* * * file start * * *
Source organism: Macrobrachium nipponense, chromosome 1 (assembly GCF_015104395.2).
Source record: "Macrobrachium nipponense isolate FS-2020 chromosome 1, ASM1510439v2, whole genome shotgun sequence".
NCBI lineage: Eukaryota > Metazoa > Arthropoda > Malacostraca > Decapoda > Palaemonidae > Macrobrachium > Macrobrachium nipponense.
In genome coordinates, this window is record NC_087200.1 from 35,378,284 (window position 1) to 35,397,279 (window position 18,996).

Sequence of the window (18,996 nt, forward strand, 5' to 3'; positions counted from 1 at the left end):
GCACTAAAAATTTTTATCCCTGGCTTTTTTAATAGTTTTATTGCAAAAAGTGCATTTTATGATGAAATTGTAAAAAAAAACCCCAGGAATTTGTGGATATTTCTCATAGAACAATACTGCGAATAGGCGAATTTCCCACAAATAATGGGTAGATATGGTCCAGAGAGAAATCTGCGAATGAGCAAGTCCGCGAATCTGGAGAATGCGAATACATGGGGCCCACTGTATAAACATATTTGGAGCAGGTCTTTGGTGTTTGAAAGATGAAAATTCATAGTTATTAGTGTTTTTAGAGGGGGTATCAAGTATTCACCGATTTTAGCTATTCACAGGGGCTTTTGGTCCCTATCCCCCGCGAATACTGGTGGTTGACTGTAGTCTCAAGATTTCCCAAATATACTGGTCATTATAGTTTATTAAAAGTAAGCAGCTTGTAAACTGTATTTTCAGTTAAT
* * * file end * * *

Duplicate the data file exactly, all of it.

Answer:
Source organism: Macrobrachium nipponense, chromosome 1 (assembly GCF_015104395.2).
Source record: "Macrobrachium nipponense isolate FS-2020 chromosome 1, ASM1510439v2, whole genome shotgun sequence".
NCBI lineage: Eukaryota > Metazoa > Arthropoda > Malacostraca > Decapoda > Palaemonidae > Macrobrachium > Macrobrachium nipponense.
In genome coordinates, this window is record NC_087200.1 from 35,378,284 (window position 1) to 35,397,279 (window position 18,996).

Sequence of the window (18,996 nt, forward strand, 5' to 3'; positions counted from 1 at the left end):
GCACTAAAAATTTTTATCCCTGGCTTTTTTAATAGTTTTATTGCAAAAAGTGCATTTTATGATGAAATTGTAAAAAAAAACCCCAGGAATTTGTGGATATTTCTCATAGAACAATACTGCGAATAGGCGAATTTCCCACAAATAATGGGTAGATATGGTCCAGAGAGAAATCTGCGAATGAGCAAGTCCGCGAATCTGGAGAATGCGAATACATGGGGCCCACTGTATAAACATATTTGGAGCAGGTCTTTGGTGTTTGAAAGATGAAAATTCATAGTTATTAGTGTTTTTAGAGGGGGTATCAAGTATTCACCGATTTTAGCTATTCACAGGGGCTTTTGGTCCCTATCCCCCGCGAATACTGGTGGTTGACTGTAGTCTCAAGATTTCCCAAATATACTGGTCATTATAGTTTATTAAAAGTAAGCAGCTTGTAAACTGTATTTTCAGTTAAT